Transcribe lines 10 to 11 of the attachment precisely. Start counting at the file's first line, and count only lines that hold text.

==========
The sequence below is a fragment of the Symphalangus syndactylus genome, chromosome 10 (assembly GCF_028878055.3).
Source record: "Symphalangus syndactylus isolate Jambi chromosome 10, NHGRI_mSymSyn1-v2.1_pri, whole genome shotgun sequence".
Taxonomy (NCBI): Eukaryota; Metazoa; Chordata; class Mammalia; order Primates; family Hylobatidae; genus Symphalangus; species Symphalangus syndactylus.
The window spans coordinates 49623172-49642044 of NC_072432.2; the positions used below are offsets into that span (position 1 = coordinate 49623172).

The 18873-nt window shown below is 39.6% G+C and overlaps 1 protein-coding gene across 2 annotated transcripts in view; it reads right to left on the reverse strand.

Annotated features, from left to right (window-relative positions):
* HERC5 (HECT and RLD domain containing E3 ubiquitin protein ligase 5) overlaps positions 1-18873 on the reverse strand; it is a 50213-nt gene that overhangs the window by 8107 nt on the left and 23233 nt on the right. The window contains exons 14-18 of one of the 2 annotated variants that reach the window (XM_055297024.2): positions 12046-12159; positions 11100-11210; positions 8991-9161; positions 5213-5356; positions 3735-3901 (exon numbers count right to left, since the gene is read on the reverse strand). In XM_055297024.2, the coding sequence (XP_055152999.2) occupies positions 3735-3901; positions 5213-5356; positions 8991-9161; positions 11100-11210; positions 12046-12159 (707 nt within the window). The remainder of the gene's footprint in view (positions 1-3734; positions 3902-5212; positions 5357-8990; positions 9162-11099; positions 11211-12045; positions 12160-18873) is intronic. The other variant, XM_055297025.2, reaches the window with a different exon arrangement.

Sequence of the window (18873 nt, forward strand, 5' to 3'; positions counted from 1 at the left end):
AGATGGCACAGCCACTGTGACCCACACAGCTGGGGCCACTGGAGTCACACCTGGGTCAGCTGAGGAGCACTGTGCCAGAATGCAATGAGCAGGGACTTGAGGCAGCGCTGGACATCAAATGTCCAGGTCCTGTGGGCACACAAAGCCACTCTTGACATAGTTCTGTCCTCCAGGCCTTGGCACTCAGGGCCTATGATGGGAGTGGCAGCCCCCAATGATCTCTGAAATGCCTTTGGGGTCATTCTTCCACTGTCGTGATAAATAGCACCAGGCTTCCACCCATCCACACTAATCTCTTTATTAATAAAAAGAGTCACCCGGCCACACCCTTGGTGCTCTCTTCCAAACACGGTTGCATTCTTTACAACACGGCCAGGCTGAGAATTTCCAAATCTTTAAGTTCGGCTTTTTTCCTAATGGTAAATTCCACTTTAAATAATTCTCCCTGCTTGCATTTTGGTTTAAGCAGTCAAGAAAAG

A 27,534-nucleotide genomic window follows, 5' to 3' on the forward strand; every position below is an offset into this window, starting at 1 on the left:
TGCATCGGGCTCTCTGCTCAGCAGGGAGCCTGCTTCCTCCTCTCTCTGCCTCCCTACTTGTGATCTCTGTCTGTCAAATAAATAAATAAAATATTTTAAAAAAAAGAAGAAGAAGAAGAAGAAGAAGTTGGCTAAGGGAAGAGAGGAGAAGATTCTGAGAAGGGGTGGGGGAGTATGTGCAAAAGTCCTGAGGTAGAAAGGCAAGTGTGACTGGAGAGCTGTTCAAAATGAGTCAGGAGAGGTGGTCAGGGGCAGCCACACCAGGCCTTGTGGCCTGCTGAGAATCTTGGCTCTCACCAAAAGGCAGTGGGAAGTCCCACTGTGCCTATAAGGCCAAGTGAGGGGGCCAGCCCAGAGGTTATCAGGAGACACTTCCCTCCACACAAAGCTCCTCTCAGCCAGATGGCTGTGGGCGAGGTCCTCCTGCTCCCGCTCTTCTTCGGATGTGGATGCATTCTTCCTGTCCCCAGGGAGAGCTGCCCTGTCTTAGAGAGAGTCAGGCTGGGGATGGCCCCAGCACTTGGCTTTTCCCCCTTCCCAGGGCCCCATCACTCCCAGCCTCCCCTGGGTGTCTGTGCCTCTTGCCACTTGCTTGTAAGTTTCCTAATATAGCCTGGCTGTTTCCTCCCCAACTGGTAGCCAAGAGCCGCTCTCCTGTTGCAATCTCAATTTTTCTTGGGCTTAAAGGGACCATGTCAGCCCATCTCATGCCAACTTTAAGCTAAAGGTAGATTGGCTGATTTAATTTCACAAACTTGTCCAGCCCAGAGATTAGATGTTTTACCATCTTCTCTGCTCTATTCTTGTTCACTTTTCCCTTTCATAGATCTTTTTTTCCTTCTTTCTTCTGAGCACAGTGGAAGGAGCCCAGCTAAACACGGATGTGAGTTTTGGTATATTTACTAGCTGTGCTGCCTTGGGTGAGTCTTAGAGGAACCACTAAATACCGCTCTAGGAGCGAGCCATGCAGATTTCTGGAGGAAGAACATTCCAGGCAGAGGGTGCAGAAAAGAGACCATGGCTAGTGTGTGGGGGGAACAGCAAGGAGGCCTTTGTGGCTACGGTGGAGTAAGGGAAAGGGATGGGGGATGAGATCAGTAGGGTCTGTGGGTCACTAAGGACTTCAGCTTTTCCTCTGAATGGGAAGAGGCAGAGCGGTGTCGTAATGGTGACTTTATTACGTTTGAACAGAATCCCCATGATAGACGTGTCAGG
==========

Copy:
A 27,534-nucleotide genomic window follows, 5' to 3' on the forward strand; every position below is an offset into this window, starting at 1 on the left:
TGCATCGGGCTCTCTGCTCAGCAGGGAGCCTGCTTCCTCCTCTCTCTGCCTCCCTACTTGTGATCTCTGTCTGTCAAATAAATAAATAAAATATTTTAAAAAAAAGAAGAAGAAGAAGAAGAAGAAGTTGGCTAAGGGAAGAGAGGAGAAGATTCTGAGAAGGGGTGGGGGAGTATGTGCAAAAGTCCTGAGGTAGAAAGGCAAGTGTGACTGGAGAGCTGTTCAAAATGAGTCAGGAGAGGTGGTCAGGGGCAGCCACACCAGGCCTTGTGGCCTGCTGAGAATCTTGGCTCTCACCAAAAGGCAGTGGGAAGTCCCACTGTGCCTATAAGGCCAAGTGAGGGGGCCAGCCCAGAGGTTATCAGGAGACACTTCCCTCCACACAAAGCTCCTCTCAGCCAGATGGCTGTGGGCGAGGTCCTCCTGCTCCCGCTCTTCTTCGGATGTGGATGCATTCTTCCTGTCCCCAGGGAGAGCTGCCCTGTCTTAGAGAGAGTCAGGCTGGGGATGGCCCCAGCACTTGGCTTTTCCCCCTTCCCAGGGCCCCATCACTCCCAGCCTCCCCTGGGTGTCTGTGCCTCTTGCCACTTGCTTGTAAGTTTCCTAATATAGCCTGGCTGTTTCCTCCCCAACTGGTAGCCAAGAGCCGCTCTCCTGTTGCAATCTCAATTTTTCTTGGGCTTAAAGGGACCATGTCAGCCCATCTCATGCCAACTTTAAGCTAAAGGTAGATTGGCTGATTTAATTTCACAAACTTGTCCAGCCCAGAGATTAGATGTTTTACCATCTTCTCTGCTCTATTCTTGTTCACTTTTCCCTTTCATAGATCTTTTTTTCCTTCTTTCTTCTGAGCACAGTGGAAGGAGCCCAGCTAAACACGGATGTGAGTTTTGGTATATTTACTAGCTGTGCTGCCTTGGGTGAGTCTTAGAGGAACCACTAAATACCGCTCTAGGAGCGAGCCATGCAGATTTCTGGAGGAAGAACATTCCAGGCAGAGGGTGCAGAAAAGAGACCATGGCTAGTGTGTGGGGGGAACAGCAAGGAGGCCTTTGTGGCTACGGTGGAGTAAGGGAAAGGGATGGGGGATGAGATCAGTAGGGTCTGTGGGTCACTAAGGACTTCAGCTTTTCCTCTGAATGGGAAGAGGCAGAGCGGTGTCGTAATGGTGACTTTATTACGTTTGAACAGAATCCCCATGATAGACGTGTCAGG